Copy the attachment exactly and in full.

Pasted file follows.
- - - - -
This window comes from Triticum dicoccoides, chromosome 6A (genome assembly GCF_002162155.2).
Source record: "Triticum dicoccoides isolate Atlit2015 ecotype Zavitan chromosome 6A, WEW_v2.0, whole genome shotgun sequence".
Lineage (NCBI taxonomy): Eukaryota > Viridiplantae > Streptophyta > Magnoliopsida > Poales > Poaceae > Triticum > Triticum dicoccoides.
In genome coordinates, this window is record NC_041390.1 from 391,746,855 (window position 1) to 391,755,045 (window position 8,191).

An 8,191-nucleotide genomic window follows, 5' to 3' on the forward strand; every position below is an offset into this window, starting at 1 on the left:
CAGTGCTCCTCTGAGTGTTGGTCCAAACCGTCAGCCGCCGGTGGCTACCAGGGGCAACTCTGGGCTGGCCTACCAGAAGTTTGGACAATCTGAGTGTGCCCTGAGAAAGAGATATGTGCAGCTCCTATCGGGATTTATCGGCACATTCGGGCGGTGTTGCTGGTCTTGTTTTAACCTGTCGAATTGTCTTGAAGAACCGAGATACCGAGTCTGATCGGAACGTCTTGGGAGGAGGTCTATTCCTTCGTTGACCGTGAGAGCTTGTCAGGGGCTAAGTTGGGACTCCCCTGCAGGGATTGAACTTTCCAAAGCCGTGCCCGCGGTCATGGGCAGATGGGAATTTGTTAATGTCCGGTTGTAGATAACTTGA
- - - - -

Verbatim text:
This window comes from Triticum dicoccoides, chromosome 6A (genome assembly GCF_002162155.2).
Source record: "Triticum dicoccoides isolate Atlit2015 ecotype Zavitan chromosome 6A, WEW_v2.0, whole genome shotgun sequence".
Lineage (NCBI taxonomy): Eukaryota > Viridiplantae > Streptophyta > Magnoliopsida > Poales > Poaceae > Triticum > Triticum dicoccoides.
In genome coordinates, this window is record NC_041390.1 from 391,746,855 (window position 1) to 391,755,045 (window position 8,191).

An 8,191-nucleotide genomic window follows, 5' to 3' on the forward strand; every position below is an offset into this window, starting at 1 on the left:
CAGTGCTCCTCTGAGTGTTGGTCCAAACCGTCAGCCGCCGGTGGCTACCAGGGGCAACTCTGGGCTGGCCTACCAGAAGTTTGGACAATCTGAGTGTGCCCTGAGAAAGAGATATGTGCAGCTCCTATCGGGATTTATCGGCACATTCGGGCGGTGTTGCTGGTCTTGTTTTAACCTGTCGAATTGTCTTGAAGAACCGAGATACCGAGTCTGATCGGAACGTCTTGGGAGGAGGTCTATTCCTTCGTTGACCGTGAGAGCTTGTCAGGGGCTAAGTTGGGACTCCCCTGCAGGGATTGAACTTTCCAAAGCCGTGCCCGCGGTCATGGGCAGATGGGAATTTGTTAATGTCCGGTTGTAGATAACTTGA